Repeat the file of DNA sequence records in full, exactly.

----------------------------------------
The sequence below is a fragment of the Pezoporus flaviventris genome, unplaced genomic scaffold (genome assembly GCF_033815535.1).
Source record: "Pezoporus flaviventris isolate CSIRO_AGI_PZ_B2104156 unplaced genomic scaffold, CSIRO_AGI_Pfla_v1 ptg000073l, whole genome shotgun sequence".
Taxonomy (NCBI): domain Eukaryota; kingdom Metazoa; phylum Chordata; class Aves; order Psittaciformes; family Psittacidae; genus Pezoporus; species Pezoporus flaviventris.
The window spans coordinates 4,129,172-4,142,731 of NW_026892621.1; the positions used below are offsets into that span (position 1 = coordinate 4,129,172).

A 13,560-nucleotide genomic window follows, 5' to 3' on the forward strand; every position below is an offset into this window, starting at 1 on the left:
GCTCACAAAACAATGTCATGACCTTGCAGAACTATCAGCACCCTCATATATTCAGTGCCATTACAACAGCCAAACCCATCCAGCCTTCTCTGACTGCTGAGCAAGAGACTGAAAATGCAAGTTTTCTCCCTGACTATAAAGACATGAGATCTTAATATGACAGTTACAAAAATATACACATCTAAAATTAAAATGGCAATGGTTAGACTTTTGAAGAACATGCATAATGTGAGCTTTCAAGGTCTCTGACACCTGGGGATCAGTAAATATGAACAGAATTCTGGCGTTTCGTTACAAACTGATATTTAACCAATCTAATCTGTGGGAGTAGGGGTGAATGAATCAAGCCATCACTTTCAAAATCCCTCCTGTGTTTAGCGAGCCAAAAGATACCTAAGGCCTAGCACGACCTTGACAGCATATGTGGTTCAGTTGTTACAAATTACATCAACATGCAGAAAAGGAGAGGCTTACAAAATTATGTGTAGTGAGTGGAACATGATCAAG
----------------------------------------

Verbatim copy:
The sequence below is a fragment of the Pezoporus flaviventris genome, unplaced genomic scaffold (genome assembly GCF_033815535.1).
Source record: "Pezoporus flaviventris isolate CSIRO_AGI_PZ_B2104156 unplaced genomic scaffold, CSIRO_AGI_Pfla_v1 ptg000073l, whole genome shotgun sequence".
Taxonomy (NCBI): domain Eukaryota; kingdom Metazoa; phylum Chordata; class Aves; order Psittaciformes; family Psittacidae; genus Pezoporus; species Pezoporus flaviventris.
The window spans coordinates 4,129,172-4,142,731 of NW_026892621.1; the positions used below are offsets into that span (position 1 = coordinate 4,129,172).

A 13,560-nucleotide genomic window follows, 5' to 3' on the forward strand; every position below is an offset into this window, starting at 1 on the left:
GCTCACAAAACAATGTCATGACCTTGCAGAACTATCAGCACCCTCATATATTCAGTGCCATTACAACAGCCAAACCCATCCAGCCTTCTCTGACTGCTGAGCAAGAGACTGAAAATGCAAGTTTTCTCCCTGACTATAAAGACATGAGATCTTAATATGACAGTTACAAAAATATACACATCTAAAATTAAAATGGCAATGGTTAGACTTTTGAAGAACATGCATAATGTGAGCTTTCAAGGTCTCTGACACCTGGGGATCAGTAAATATGAACAGAATTCTGGCGTTTCGTTACAAACTGATATTTAACCAATCTAATCTGTGGGAGTAGGGGTGAATGAATCAAGCCATCACTTTCAAAATCCCTCCTGTGTTTAGCGAGCCAAAAGATACCTAAGGCCTAGCACGACCTTGACAGCATATGTGGTTCAGTTGTTACAAATTACATCAACATGCAGAAAAGGAGAGGCTTACAAAATTATGTGTAGTGAGTGGAACATGATCAAG